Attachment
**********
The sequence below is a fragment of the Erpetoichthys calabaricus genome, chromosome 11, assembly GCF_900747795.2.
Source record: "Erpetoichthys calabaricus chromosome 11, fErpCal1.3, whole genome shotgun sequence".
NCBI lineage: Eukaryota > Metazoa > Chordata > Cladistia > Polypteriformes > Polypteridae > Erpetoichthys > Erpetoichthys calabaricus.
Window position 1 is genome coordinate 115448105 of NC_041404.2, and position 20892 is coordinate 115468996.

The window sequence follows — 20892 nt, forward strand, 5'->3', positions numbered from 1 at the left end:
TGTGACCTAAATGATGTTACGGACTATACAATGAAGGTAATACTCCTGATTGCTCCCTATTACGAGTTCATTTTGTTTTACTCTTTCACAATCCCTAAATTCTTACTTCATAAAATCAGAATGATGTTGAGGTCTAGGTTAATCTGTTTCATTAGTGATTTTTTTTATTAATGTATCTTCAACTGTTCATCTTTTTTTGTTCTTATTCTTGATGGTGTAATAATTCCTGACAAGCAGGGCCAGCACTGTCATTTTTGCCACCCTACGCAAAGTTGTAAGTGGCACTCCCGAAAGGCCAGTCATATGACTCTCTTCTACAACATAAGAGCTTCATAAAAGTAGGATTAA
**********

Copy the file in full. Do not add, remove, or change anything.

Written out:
The sequence below is a fragment of the Erpetoichthys calabaricus genome, chromosome 11, assembly GCF_900747795.2.
Source record: "Erpetoichthys calabaricus chromosome 11, fErpCal1.3, whole genome shotgun sequence".
NCBI lineage: Eukaryota > Metazoa > Chordata > Cladistia > Polypteriformes > Polypteridae > Erpetoichthys > Erpetoichthys calabaricus.
Window position 1 is genome coordinate 115448105 of NC_041404.2, and position 20892 is coordinate 115468996.

The window sequence follows — 20892 nt, forward strand, 5'->3', positions numbered from 1 at the left end:
TGTGACCTAAATGATGTTACGGACTATACAATGAAGGTAATACTCCTGATTGCTCCCTATTACGAGTTCATTTTGTTTTACTCTTTCACAATCCCTAAATTCTTACTTCATAAAATCAGAATGATGTTGAGGTCTAGGTTAATCTGTTTCATTAGTGATTTTTTTTATTAATGTATCTTCAACTGTTCATCTTTTTTTGTTCTTATTCTTGATGGTGTAATAATTCCTGACAAGCAGGGCCAGCACTGTCATTTTTGCCACCCTACGCAAAGTTGTAAGTGGCACTCCCGAAAGGCCAGTCATATGACTCTCTTCTACAACATAAGAGCTTCATAAAAGTAGGATTAA